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FULLY FUNDED PHD: The molecular basis of avian photoperiodism


College of Medicine, Veterinary and Life Sciences

About the Project

Our group focuses on (epi)genomic mechanisms that govern long-term timers in the brain. The student will join a Leverhulme Trust funded research team that seeks to uncover novel epigenomic and transcriptome markers involved in the control of long-term rhythms. This studentship will explore the epigenomic and molecular basis of avian photoperiodism.

The projects will take advantage of the well characterised light manipulation that control the avian photoperiodic response. Using a series of photoperiod- and hormone-manipulations, the projects will investigate the hypothalamic-pituitary-gonadal regulation of seasonal rhythms in reproduction.

The main objectives are to characterize the photoperiodic regulation of transcriptomic and methylome plasticity in discrete nuclei and cell populations.

The PhD studentship will use cutting-edge Nanopore sequencing techniques to identify seasonal rhythms in epigenomic and transcriptomic patterns across the neuroendocrine-pituitary-gonad axis.

In order to examine the functional role of candidate genomic loci, projects will incorporate crispr-cas9 tools to gain control over tissue-specific transcript expression levels.

The student will learn several common methods in molecular biology (e.g. qPCR), hormone assays (e.g. ELISA), stereology, metabolic analyses and behavioural assessment.

The student will obtain a Home Office Personal Licence for animal research and formal training in Oxford Nanopore Sequencing and Crispr-cas9 design.

The student will also receive directed training in animal behaviour, stereotaxic injections, hormone measurement, neuroanatomy, histochemistry, cell culture, bioinformatics, and statistical analyses.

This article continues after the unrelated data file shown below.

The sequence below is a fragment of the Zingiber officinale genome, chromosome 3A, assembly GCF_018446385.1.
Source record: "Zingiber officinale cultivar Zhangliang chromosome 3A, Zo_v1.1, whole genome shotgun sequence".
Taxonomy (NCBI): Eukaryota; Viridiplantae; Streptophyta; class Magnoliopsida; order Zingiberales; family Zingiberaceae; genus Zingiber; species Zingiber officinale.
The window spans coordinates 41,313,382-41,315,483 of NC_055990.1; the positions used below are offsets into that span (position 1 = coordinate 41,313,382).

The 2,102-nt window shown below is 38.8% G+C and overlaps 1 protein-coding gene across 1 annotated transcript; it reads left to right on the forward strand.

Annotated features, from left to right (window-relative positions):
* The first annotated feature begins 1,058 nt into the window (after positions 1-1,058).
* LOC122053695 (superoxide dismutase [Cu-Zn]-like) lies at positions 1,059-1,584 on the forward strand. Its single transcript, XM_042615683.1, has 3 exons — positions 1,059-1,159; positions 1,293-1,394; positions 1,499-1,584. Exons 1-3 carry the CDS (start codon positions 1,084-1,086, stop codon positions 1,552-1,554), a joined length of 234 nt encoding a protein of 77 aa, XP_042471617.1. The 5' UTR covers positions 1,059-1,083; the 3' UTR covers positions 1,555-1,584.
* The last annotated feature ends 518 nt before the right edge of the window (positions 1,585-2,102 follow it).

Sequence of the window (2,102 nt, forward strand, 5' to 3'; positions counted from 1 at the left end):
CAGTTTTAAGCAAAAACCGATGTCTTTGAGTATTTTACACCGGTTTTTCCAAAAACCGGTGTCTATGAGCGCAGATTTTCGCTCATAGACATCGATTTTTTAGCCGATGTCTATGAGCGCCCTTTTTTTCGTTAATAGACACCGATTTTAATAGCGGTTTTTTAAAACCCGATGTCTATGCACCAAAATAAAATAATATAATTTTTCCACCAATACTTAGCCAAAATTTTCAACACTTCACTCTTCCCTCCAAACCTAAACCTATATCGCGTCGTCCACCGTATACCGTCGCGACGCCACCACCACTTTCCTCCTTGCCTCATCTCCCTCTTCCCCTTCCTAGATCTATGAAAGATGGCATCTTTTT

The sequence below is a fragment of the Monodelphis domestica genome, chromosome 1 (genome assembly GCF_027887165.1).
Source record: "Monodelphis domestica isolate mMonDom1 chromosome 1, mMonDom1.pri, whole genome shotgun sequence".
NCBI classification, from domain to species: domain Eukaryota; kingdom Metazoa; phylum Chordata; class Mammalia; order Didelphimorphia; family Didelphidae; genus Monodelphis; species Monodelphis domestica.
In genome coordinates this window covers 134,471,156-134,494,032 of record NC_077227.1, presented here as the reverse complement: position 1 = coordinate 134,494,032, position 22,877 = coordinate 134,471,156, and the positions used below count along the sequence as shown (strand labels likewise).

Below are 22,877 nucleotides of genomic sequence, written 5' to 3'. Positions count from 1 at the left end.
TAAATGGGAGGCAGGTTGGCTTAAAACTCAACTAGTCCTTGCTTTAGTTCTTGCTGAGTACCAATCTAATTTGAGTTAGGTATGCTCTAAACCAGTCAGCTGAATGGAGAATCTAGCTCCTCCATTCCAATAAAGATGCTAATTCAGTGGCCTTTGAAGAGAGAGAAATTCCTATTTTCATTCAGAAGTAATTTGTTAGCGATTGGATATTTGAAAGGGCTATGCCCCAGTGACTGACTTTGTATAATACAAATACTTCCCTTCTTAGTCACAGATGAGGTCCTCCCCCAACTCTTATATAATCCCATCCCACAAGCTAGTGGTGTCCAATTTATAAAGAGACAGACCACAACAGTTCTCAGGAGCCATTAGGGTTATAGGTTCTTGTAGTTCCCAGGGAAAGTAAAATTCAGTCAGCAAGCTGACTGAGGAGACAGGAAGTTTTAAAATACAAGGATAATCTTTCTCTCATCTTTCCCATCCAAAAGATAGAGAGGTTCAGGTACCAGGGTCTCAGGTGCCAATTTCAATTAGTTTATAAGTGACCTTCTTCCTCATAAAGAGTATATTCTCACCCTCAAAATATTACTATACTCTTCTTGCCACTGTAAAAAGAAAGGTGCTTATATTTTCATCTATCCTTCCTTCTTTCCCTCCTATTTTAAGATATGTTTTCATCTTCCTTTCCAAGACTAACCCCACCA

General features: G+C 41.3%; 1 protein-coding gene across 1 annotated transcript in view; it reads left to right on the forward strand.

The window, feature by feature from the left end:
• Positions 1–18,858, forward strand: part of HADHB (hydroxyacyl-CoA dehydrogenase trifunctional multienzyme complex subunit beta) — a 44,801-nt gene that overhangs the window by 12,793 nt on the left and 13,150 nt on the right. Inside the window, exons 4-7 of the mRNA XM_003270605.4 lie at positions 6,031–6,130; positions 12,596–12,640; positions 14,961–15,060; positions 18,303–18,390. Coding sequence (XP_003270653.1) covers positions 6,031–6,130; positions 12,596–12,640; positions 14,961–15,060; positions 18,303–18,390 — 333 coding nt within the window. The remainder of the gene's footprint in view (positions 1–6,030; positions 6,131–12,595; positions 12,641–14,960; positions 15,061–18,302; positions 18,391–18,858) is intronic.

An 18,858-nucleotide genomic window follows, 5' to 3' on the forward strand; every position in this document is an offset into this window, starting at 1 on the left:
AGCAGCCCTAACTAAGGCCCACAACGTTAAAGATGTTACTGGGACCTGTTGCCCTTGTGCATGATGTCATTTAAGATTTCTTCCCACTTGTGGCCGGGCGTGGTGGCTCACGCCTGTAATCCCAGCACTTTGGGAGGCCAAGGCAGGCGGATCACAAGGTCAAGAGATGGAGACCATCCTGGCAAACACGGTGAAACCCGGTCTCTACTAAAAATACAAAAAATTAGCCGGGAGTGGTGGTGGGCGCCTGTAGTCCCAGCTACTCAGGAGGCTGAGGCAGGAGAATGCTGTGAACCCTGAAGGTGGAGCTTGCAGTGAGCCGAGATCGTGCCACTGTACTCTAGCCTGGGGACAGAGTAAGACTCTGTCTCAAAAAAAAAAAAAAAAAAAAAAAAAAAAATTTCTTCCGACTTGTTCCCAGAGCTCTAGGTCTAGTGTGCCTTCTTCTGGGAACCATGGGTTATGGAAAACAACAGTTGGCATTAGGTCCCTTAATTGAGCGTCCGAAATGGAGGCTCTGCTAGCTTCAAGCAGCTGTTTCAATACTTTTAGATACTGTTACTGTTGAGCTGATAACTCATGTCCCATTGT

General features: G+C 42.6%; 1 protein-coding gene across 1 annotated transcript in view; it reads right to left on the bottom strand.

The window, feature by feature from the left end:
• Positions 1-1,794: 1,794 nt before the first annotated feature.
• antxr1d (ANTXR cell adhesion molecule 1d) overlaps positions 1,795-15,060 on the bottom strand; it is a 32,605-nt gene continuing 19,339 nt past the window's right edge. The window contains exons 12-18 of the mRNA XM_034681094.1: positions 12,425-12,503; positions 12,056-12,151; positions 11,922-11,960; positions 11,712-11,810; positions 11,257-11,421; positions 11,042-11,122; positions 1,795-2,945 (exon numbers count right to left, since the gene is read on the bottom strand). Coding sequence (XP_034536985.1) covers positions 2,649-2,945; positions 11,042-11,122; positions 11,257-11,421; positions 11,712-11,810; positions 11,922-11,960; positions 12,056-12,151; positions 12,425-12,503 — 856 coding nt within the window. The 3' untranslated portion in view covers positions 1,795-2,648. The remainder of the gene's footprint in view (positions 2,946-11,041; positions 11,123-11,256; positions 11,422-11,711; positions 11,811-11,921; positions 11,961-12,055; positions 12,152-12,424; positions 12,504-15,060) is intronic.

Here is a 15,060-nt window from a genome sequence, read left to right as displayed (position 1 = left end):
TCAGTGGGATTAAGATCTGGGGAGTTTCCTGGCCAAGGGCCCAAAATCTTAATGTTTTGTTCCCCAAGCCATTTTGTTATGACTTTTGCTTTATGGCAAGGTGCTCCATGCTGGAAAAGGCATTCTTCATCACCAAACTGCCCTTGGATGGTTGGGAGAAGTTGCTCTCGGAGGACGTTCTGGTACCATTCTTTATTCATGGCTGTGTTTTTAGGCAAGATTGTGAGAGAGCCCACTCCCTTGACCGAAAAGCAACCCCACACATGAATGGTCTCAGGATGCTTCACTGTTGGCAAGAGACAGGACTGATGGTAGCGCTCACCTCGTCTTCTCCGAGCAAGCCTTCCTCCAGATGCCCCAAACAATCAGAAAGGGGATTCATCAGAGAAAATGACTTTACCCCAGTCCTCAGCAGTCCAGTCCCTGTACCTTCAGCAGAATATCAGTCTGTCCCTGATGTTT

Upon completion, the training would allow progression into a variety of post-doctoral positions within the biomedical sciences, bioinformatics or biotechnology industries.

Funding Notes

The 3-year studentship will provide full support for tuition fees and an annual minimum tax-free stipend of £15,285. Applicants should hold a minimum upper-second honours degree (or equivalent) in a relevant subjects such as biological sciences, zoology, or neuroscience. A Masters degree in a similar area is desirable as would previouse experience in molecular biology and/or animal behaviour. This multi-disiplinary PhD will be primarily carried out in the Garscbue campus in the Veterinary School, providing state-of-the-art facilities for animal health and wellness.

All enquiries relating to the project and/or suitability should be directed to Dr Tyler Stevenson.

References

Bao R, Onish KG, Tolla E, Ebling FJP, Lewis JE, Anderson RL, Barrett P, Prendergast BJ, Stevenson TJ. 2019 Genome sequencing and transcriptome analyses of the Siberian hamster hypothalamus identify mechanisms for seasonal energy balance. PNAS, 116:13116-13121.

Stevenson TJ. 2018. Epigenetic regulation of biological rhythms: an evolutionary ancient molecular timer. Trends Genetics 34:90-100.

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